Breast cancer screening is currently offered to UK women aged 50-70, but uncertainty exists over whether to start screening at a younger age. In a paper published in Lancet Oncology on 12 August 2020, researchers from Queen Mary’s Wolfson Institute, with an international group of collaborators, present the 23-year follow-up results of the UK Breast Screening Age Trial. Their results show that, despite recognised problems inherent in screening younger women, annual mammography from age 40 would reduce breast cancer mortality, with no appreciable increase in overdiagnosis. There was a substantial and significant reduction of around 25% in breast cancer mortality in the first ten years, and although this reduction attenuated thereafter, the absolute benefit remained roughly constant at one death prevented per 1,000 women screened.
An international study led by Wolfson Institute researchers has shown that population based BRCA1/BRCA2 genetic testing is cost effective in high and upper-middle income countries. The paper, published 17/07/2020 in Cancers, concludes that testing in the general population could prevent tens of thousands more breast and ovarian cancer cases than current practice.
Ahead of imminent government plans to address obesity in the UK, the Wolfson Institute’s Action on Sugar and Action on Salt groups have led 47 other health charities and eminent researchers in a letter urging the Prime Minister to meet the Government’s previous commitments made under the Childhood Obesity Prevention plan. A “Scorecard” analysis compiled by Action on Sugar/Action on Salt shows that many of the previously agreed recommendations, including calorie reduction and taxation of unhealthy foods, have been side lined.
Obesity and COVID-19: the role of the food industry
10 June 2020
The Food industry must share the blame not only for the obesity crisis, but also for the severity of COVID-19, according to a new BMJ Editorial by researchers at QMUL’s Wolfson Institute.
In women with Multiple Sclerosis, relapse rates are known to fall during pregnancy, and rebound post-partum. A study led by the Wolfson Institute’s Dr Ruth Dobson now shows that while this remains true, the post-pregnancy relapse rate appears to be decreasing over time.
Ahead of the UK Government’s imminent review of factors affecting the impact of COVID-19 on infected patients, the Wolfson Institute’s Action on Sugar and Action on Salt group has delivered an evidence-based plan for the Prime Minister to address obesity.
A study offering personalised ovarian cancer risk prediction to women in the general population shows that 98% of participants felt less worried after finding out their ovarian cancer risk status.
A study of breast cancer outcomes in nine Swedish counties has found that differences among counties in the effect of screening on breast cancer outcomes were mainly due to survival variation in women not participating in screening.
An analysis of data from over half a million Swedish women reveals that mammography screening reduces the rates of advanced and fatal breast cancers.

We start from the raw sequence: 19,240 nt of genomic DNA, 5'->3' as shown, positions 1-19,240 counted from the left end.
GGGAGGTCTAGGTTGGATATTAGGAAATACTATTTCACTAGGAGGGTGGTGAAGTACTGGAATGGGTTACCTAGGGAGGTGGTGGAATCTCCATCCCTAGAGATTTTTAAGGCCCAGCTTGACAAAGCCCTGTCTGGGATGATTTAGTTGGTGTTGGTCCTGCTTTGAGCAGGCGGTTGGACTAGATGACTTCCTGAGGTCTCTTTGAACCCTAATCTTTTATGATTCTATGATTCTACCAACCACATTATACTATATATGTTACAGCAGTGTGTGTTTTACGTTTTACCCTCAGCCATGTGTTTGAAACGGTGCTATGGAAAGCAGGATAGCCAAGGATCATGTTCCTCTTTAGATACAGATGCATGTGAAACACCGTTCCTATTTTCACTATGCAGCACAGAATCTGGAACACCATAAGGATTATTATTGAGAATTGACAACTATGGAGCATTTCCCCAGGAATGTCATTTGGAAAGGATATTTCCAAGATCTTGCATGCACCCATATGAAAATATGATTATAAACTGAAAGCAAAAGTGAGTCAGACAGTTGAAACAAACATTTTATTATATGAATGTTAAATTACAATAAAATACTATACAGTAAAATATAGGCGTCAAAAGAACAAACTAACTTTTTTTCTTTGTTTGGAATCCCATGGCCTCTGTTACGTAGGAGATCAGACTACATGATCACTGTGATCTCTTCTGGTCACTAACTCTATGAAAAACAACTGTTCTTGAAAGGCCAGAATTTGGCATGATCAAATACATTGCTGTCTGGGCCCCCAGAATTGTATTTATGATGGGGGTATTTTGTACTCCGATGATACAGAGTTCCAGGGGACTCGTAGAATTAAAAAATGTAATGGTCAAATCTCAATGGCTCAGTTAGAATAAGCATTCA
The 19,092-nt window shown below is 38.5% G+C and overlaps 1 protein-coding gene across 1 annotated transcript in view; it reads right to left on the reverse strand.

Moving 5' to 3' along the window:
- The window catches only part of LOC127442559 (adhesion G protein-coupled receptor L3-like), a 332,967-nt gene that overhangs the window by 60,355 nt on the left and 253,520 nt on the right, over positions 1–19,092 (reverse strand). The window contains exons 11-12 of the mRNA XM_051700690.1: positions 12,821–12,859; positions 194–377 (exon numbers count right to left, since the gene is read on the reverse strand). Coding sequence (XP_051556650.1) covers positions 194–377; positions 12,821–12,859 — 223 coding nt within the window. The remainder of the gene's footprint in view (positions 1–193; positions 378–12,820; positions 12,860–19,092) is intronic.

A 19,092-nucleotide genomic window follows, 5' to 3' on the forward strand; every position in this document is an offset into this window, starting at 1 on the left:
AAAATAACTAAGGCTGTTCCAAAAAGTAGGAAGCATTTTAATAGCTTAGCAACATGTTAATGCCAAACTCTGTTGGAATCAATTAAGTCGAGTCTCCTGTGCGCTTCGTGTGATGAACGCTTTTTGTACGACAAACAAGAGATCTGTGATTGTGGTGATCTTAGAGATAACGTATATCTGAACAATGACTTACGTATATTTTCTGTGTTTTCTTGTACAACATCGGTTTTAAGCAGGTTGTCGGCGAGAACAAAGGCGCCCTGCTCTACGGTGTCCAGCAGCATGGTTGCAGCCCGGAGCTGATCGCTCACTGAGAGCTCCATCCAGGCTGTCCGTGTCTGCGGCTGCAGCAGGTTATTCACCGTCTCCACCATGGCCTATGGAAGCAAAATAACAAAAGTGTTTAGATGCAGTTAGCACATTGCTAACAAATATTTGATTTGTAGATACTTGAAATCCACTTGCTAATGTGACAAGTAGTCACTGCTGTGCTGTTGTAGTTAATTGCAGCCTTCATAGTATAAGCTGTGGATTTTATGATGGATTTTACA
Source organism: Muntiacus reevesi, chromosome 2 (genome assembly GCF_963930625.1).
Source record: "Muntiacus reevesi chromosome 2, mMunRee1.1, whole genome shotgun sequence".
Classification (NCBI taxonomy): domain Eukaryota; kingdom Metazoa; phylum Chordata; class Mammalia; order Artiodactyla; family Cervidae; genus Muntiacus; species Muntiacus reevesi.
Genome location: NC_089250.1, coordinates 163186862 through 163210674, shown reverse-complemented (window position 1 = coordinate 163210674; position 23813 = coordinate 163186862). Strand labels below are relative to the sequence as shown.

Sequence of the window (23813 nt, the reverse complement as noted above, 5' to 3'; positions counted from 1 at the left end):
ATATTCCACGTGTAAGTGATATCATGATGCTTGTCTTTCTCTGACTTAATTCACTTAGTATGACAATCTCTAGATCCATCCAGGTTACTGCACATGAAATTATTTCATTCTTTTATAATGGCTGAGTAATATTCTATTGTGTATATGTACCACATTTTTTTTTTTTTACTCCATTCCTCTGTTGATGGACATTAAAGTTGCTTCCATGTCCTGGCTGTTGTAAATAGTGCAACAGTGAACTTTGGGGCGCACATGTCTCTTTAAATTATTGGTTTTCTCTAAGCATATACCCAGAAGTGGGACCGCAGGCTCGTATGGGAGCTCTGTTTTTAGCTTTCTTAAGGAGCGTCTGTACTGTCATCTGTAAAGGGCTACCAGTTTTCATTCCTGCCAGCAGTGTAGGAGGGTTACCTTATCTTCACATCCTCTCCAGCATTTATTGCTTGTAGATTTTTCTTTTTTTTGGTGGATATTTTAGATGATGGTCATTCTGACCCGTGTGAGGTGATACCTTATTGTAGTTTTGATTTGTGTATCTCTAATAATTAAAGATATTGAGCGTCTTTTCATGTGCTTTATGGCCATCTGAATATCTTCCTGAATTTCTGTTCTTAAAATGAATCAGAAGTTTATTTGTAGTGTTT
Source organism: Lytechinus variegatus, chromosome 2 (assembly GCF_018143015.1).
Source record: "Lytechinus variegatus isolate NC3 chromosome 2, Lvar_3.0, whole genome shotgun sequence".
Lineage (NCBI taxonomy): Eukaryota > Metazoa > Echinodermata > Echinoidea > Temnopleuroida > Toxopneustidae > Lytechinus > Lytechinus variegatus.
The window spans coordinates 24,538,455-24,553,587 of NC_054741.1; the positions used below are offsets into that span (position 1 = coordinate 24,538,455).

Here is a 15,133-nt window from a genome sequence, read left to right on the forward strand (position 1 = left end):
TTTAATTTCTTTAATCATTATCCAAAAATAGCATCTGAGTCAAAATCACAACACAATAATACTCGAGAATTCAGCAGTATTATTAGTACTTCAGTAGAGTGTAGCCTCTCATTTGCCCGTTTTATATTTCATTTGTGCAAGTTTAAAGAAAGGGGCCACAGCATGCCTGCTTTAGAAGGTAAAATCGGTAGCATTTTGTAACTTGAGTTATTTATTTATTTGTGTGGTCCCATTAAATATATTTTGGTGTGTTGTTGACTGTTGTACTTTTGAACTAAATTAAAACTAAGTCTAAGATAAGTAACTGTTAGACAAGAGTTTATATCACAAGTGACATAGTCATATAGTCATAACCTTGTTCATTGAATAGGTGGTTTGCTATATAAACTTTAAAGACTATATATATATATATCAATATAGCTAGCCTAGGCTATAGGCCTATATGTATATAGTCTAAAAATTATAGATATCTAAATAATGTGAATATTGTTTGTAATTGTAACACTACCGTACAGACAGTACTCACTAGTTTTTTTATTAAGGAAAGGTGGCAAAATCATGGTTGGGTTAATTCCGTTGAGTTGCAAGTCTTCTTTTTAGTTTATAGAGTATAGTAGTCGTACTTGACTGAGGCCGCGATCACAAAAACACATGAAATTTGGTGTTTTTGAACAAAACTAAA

The COVID-19 pandemic has created unprecedented changes in gynaecological cancer treatment delivery in the UK, with many aspects of the patient pathway affected and treatments prioritised and modified. The UK Covid and Gynaecological Cancer Study (UKCOGS) launched on 27 April is a multi-phased study recording and assessing changes and outcomes in patient care across the patient pathway, within the multi-disciplinary team context. 53 UK sites have now registered, and the British Gynaecological Cancer Society has awarded the study COVID19 research funding.
In the largest survey of its kind, The Wolfson Institute’s Action on Salt research group have exposed the reality that many ‘healthy’ sounding plant-based and vegan meals served at UK eating establishments are shockingly high in salt, with some containing more salt than eight McDonald’s Hamburgers.
PROTECTOR STUDY HOLDS FIRST COLLABORATORS’ MEETING
9 March 2020
A successful first meeting of the PROTECTOR study collaborators has been held, under the guidance of Chief Investigator Professor Ranjit Manchanda and his team at the Wolfson Institute.
A new meta-analysis published in the BMJ shows that salt reduction lowers blood pressure across the whole population, including among those with “normal” blood pressure, but also that people who are older, have higher blood pressure, or are of non-white ethnicity have an even bigger fall in blood pressure for a given reduction in salt intake. The study by the Wolfson’s Action on Salt group and other international researchers provides new evidence supporting salt reduction as a key public health strategy to lower blood pressure and reduce the risk of strokes and heart disease.
A new survey by the Wolfson Institute’s Action on Sugar research group shows that ‘ready to drink’ pre-mixed spirits and cocktails are extremely high in hidden sugar.
Food industry fails to meet salt reduction targets in bacon
9 January 2020
New survey findings by Action on Salt, based at the Wolfson Institute of Preventive Medicine, Queen Mary University of London, have revealed astonishing and varying levels of salt in bacon, whilst at the same time exposing the dismal lack of progress made by the food industry in meeting voluntary salt reduction targets. Bacon is the second biggest contributor to salt in the UK diet, and salt is the leading cause of raised blood pressure, which is the major cause of strokes and heart disease.